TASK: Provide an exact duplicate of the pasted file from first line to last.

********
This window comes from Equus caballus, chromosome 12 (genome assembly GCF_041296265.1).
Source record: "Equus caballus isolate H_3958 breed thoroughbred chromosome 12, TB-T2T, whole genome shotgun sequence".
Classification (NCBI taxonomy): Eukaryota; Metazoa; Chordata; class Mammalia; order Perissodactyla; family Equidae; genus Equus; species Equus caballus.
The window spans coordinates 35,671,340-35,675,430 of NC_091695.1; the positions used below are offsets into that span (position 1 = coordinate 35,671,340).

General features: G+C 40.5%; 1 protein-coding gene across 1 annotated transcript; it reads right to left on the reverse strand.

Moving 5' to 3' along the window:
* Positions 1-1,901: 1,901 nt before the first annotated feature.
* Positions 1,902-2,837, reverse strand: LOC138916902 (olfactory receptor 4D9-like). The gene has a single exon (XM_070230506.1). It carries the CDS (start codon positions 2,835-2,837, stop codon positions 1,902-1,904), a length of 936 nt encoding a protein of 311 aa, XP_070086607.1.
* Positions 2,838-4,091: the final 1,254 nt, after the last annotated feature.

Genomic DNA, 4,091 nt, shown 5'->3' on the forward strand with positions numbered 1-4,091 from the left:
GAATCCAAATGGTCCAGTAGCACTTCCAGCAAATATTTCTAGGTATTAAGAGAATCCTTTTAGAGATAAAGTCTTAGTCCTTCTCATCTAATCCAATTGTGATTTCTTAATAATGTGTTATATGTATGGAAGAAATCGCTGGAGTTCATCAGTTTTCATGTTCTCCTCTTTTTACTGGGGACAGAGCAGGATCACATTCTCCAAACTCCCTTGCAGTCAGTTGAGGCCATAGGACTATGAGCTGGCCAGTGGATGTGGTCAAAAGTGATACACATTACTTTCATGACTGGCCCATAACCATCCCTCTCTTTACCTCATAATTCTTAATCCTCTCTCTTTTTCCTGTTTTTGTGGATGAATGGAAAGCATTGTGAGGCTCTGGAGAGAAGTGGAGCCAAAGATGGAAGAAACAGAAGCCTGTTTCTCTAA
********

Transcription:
This window comes from Equus caballus, chromosome 12 (genome assembly GCF_041296265.1).
Source record: "Equus caballus isolate H_3958 breed thoroughbred chromosome 12, TB-T2T, whole genome shotgun sequence".
Classification (NCBI taxonomy): Eukaryota; Metazoa; Chordata; class Mammalia; order Perissodactyla; family Equidae; genus Equus; species Equus caballus.
The window spans coordinates 35,671,340-35,675,430 of NC_091695.1; the positions used below are offsets into that span (position 1 = coordinate 35,671,340).

General features: G+C 40.5%; 1 protein-coding gene across 1 annotated transcript; it reads right to left on the reverse strand.

Moving 5' to 3' along the window:
* Positions 1-1,901: 1,901 nt before the first annotated feature.
* Positions 1,902-2,837, reverse strand: LOC138916902 (olfactory receptor 4D9-like). The gene has a single exon (XM_070230506.1). It carries the CDS (start codon positions 2,835-2,837, stop codon positions 1,902-1,904), a length of 936 nt encoding a protein of 311 aa, XP_070086607.1.
* Positions 2,838-4,091: the final 1,254 nt, after the last annotated feature.

Genomic DNA, 4,091 nt, shown 5'->3' on the forward strand with positions numbered 1-4,091 from the left:
GAATCCAAATGGTCCAGTAGCACTTCCAGCAAATATTTCTAGGTATTAAGAGAATCCTTTTAGAGATAAAGTCTTAGTCCTTCTCATCTAATCCAATTGTGATTTCTTAATAATGTGTTATATGTATGGAAGAAATCGCTGGAGTTCATCAGTTTTCATGTTCTCCTCTTTTTACTGGGGACAGAGCAGGATCACATTCTCCAAACTCCCTTGCAGTCAGTTGAGGCCATAGGACTATGAGCTGGCCAGTGGATGTGGTCAAAAGTGATACACATTACTTTCATGACTGGCCCATAACCATCCCTCTCTTTACCTCATAATTCTTAATCCTCTCTCTTTTTCCTGTTTTTGTGGATGAATGGAAAGCATTGTGAGGCTCTGGAGAGAAGTGGAGCCAAAGATGGAAGAAACAGAAGCCTGTTTCTCTAA